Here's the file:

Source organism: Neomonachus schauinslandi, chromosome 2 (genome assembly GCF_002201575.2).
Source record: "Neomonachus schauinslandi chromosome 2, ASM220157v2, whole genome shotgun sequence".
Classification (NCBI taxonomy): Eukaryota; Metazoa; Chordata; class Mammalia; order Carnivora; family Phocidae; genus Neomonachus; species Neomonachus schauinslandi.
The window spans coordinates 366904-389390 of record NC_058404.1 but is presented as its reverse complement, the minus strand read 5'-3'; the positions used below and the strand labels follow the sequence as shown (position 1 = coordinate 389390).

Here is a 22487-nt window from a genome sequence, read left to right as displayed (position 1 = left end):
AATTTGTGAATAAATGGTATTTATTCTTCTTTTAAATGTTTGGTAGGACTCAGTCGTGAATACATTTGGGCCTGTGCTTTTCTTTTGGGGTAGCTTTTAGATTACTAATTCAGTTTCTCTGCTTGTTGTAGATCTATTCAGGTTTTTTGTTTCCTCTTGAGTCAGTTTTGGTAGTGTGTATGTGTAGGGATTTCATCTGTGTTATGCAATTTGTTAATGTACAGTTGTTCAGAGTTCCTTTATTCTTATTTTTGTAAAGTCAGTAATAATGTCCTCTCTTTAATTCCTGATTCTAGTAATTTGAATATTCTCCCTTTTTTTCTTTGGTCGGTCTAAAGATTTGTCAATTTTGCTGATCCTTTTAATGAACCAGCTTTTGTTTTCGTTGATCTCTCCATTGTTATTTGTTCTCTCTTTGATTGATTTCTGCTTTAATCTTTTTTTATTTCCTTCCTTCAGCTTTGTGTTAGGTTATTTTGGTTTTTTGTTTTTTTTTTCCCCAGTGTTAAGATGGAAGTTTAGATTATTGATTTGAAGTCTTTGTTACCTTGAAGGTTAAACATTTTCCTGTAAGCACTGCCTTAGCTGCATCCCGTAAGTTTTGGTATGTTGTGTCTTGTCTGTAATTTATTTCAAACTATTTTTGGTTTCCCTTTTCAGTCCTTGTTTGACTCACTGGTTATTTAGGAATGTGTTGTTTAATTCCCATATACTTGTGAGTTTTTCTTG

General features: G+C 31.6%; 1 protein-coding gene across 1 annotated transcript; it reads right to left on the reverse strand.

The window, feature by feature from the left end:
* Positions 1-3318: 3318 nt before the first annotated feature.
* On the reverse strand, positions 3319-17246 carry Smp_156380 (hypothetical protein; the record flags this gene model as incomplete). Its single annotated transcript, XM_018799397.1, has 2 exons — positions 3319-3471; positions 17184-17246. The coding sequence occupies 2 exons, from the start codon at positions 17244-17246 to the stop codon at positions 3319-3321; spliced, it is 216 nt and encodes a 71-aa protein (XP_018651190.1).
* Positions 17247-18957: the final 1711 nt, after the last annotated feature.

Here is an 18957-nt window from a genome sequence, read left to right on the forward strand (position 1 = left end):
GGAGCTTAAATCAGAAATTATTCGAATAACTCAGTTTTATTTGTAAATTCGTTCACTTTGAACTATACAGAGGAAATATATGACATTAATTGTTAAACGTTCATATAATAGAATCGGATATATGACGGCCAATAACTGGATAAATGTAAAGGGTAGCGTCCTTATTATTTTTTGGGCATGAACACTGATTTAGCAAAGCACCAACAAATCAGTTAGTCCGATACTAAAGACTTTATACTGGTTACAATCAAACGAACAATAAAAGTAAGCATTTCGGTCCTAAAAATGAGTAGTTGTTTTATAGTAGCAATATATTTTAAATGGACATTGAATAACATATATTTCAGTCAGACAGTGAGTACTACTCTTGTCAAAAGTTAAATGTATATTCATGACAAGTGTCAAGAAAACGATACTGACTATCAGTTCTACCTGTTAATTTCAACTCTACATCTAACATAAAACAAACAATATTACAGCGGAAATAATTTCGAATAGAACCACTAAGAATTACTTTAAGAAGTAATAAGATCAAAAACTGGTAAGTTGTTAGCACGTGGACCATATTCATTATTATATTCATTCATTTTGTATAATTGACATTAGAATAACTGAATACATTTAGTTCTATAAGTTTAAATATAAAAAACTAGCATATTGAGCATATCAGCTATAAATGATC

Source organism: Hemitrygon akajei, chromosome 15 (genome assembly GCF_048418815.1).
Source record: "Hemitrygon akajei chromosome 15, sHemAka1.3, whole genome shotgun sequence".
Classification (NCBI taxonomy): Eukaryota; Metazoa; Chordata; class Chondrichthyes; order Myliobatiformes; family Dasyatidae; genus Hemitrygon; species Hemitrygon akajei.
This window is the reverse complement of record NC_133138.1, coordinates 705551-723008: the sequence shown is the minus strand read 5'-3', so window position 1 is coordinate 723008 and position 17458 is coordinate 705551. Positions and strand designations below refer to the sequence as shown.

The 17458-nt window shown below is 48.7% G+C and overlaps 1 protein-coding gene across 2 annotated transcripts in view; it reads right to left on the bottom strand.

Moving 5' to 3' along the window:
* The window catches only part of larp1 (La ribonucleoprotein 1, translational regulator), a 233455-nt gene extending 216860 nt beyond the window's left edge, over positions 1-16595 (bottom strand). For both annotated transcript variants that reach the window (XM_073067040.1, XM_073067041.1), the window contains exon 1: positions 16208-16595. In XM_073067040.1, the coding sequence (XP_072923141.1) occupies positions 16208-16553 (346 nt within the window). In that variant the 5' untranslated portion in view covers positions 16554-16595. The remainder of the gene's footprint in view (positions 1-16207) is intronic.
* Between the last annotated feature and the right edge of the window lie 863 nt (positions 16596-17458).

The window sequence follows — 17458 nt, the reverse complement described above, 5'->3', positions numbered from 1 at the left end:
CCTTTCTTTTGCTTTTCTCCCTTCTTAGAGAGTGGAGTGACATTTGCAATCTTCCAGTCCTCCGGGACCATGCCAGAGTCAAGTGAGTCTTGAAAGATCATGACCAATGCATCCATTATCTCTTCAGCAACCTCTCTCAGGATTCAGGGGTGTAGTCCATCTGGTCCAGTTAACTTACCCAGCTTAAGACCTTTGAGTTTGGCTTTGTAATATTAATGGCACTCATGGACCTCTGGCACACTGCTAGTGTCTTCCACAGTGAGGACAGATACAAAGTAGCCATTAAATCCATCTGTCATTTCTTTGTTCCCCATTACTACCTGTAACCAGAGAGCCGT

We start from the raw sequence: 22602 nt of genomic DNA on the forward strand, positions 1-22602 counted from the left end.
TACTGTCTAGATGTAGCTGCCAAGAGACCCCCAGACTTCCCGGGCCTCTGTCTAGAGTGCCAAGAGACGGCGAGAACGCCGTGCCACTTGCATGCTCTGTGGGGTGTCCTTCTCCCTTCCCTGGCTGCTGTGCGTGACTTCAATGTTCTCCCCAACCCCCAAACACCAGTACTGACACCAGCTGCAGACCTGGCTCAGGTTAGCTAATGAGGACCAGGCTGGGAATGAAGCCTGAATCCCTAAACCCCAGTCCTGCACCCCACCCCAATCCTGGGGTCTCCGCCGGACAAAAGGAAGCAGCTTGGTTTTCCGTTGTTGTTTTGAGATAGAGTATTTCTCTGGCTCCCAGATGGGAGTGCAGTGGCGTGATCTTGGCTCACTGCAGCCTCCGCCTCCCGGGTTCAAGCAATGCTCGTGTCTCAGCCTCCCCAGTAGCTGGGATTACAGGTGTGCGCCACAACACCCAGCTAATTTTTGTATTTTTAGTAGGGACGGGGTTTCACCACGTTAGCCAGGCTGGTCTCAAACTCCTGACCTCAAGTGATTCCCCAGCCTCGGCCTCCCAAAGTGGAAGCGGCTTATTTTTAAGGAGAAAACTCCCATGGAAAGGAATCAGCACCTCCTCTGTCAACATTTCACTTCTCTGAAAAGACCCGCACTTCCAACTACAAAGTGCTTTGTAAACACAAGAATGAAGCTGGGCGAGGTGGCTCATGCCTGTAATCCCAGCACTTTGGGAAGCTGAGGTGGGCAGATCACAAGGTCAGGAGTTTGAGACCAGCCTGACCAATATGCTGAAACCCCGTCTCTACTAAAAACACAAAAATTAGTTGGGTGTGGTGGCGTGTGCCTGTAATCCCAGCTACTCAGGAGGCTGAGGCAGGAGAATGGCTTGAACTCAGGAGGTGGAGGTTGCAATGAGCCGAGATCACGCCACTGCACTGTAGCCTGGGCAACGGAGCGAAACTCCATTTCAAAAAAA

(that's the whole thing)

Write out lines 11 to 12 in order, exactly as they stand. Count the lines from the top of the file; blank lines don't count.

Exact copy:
* Positions 17247-18957: the final 1711 nt, after the last annotated feature.

Here is an 18957-nt window from a genome sequence, read left to right on the forward strand (position 1 = left end):